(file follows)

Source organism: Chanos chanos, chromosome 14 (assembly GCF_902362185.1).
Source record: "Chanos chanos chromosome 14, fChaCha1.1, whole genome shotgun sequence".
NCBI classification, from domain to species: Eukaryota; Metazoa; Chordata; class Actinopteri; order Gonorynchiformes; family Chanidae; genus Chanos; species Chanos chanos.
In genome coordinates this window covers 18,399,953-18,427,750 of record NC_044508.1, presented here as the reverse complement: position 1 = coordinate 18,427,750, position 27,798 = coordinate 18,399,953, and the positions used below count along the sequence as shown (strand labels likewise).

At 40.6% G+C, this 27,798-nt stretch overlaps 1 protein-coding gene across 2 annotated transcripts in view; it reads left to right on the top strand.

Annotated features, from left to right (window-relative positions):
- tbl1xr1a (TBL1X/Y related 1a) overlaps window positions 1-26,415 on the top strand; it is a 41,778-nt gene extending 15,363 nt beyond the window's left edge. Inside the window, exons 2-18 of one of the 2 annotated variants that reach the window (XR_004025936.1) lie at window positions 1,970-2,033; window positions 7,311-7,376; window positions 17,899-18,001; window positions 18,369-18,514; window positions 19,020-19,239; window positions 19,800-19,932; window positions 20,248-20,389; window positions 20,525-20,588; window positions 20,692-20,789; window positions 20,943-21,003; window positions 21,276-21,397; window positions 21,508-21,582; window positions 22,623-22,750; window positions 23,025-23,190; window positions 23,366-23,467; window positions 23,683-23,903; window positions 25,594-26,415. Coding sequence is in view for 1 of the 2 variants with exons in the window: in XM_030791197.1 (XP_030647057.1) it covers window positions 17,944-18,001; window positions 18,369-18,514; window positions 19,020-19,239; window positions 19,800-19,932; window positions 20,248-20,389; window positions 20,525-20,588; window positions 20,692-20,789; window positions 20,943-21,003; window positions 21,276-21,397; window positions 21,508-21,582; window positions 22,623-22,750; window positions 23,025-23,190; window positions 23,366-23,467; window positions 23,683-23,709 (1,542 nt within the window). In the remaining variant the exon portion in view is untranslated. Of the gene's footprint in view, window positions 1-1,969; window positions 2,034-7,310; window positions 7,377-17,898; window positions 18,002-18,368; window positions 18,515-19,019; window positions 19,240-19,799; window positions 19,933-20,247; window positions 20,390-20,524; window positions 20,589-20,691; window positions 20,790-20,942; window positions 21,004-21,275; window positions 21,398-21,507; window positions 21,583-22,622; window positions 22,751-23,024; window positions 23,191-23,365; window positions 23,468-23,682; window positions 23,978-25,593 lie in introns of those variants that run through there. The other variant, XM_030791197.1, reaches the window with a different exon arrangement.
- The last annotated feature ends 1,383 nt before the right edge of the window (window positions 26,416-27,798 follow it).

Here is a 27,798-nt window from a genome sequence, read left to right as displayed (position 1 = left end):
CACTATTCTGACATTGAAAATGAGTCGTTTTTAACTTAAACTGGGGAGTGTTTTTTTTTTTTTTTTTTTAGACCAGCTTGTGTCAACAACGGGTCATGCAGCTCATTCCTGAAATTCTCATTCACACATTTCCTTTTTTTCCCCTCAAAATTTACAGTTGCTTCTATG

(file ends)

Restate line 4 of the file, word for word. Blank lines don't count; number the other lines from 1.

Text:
In genome coordinates this window covers 18,399,953-18,427,750 of record NC_044508.1, presented here as the reverse complement: position 1 = coordinate 18,427,750, position 27,798 = coordinate 18,399,953, and the positions used below count along the sequence as shown (strand labels likewise).